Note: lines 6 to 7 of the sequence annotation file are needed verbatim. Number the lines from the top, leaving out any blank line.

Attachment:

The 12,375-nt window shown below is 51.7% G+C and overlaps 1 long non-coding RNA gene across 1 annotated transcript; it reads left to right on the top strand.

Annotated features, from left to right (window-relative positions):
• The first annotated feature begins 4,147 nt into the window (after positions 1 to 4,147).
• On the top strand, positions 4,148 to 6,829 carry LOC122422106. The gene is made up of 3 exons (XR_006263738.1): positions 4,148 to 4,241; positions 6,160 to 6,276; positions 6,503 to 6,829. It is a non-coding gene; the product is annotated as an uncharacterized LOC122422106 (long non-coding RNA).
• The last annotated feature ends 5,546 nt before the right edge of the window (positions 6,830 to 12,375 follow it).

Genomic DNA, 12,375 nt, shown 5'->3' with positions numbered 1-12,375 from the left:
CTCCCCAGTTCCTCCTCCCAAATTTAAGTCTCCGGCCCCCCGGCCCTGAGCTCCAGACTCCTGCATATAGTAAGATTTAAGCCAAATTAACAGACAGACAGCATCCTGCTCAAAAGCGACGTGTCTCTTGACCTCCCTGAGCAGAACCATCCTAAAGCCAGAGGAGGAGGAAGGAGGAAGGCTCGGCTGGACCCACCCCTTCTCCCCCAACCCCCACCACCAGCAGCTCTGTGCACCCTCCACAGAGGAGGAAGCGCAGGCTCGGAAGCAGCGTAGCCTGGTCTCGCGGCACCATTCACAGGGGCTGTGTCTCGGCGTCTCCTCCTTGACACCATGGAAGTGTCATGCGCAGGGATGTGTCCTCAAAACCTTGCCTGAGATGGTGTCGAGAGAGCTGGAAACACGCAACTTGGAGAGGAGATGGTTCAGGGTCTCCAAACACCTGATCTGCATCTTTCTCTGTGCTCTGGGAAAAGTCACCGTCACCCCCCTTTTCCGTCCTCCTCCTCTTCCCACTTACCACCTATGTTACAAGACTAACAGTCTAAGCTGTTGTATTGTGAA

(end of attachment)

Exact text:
Genomic DNA, 12,375 nt, shown 5'->3' with positions numbered 1-12,375 from the left:
CTCCCCAGTTCCTCCTCCCAAATTTAAGTCTCCGGCCCCCCGGCCCTGAGCTCCAGACTCCTGCATATAGTAAGATTTAAGCCAAATTAACAGACAGACAGCATCCTGCTCAAAAGCGACGTGTCTCTTGACCTCCCTGAGCAGAACCATCCTAAAGCCAGAGGAGGAGGAAGGAGGAAGGCTCGGCTGGACCCACCCCTTCTCCCCCAACCCCCACCACCAGCAGCTCTGTGCACCCTCCACAGAGGAGGAAGCGCAGGCTCGGAAGCAGCGTAGCCTGGTCTCGCGGCACCATTCACAGGGGCTGTGTCTCGGCGTCTCCTCCTTGACACCATGGAAGTGTCATGCGCAGGGATGTGTCCTCAAAACCTTGCCTGAGATGGTGTCGAGAGAGCTGGAAACACGCAACTTGGAGAGGAGATGGTTCAGGGTCTCCAAACACCTGATCTGCATCTTTCTCTGTGCTCTGGGAAAAGTCACCGTCACCCCCCTTTTCCGTCCTCCTCCTCTTCCCACTTACCACCTATGTTACAAGACTAACAGTCTAAGCTGTTGTATTGTGAA